The Houses Are Fine (Flaming Marshmallow)

The Houses Are Fine (Flaming Marshmallow)

It wasn't all bad news on the economic front in the US Thursday although, as noted somewhat abrasively here, the idea that 900,000 initial jobless claims is somehow "good" just because it came in below economists' forecasts is tragically farcical. Outside of data from the labor market (you know, that place where real people work to earn the money they need to feed their families), Thursday's data was decent. Everyone knows the US housing market is doing well. True to form, housing starts poste
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2 thoughts on “The Houses Are Fine (Flaming Marshmallow)

  1. The housing starts are one major benefit of the asset inflation we’re seeing. The higher the prices are, the more houses will be built to take advantage of the higher prices. Hopefully that will help ease some of the higher prices even if the post-Great Recession era led to a huge deficit in housing stock and it will take a while to make up for that. I do wonder what will happen to all those high end luxury apartments that have been built in cities. Might it become affordable to live in a major city again?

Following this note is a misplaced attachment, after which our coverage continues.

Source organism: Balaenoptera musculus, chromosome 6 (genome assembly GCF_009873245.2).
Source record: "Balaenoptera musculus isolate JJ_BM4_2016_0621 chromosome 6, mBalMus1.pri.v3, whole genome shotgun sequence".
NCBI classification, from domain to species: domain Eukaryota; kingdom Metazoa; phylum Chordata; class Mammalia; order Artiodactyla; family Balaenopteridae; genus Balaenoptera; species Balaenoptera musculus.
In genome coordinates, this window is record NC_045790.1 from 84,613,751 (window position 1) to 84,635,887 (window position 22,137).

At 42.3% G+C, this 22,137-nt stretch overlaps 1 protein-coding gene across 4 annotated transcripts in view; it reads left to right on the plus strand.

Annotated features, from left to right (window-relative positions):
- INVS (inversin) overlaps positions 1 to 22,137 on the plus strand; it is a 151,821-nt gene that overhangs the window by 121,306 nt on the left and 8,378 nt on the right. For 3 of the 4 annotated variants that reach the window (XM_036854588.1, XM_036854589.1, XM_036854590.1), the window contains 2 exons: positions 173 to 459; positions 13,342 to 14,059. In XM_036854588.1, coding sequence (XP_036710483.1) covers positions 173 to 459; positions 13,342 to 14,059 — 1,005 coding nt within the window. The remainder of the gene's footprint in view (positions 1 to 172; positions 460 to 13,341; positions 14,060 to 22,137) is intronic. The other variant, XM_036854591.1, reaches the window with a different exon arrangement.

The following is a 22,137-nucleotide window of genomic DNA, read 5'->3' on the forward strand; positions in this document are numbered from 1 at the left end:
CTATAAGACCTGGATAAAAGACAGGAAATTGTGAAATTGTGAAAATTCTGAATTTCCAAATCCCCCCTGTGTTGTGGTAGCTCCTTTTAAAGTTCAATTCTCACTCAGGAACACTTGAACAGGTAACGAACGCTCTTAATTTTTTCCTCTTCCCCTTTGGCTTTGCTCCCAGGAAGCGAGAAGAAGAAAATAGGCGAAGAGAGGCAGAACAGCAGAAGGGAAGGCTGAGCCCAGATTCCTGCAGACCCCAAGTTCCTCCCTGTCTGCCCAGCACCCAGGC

2. I mean ultimately the problem is housing around growing cities suffer from commute creep. Sure you can go farther out but eventually getting to work in under an hour has significant financial value. More if you have children and despite everything we learned this year… most companies want you warming chairs in an office. Print money or don’t… you still can’t make more land appear in proximity to workplaces. I don’t doubt we’ll get another dip but long term I expect housing to outpace a lot of other investments especially given that rents will likely resume uptrends when we exit this crisis.

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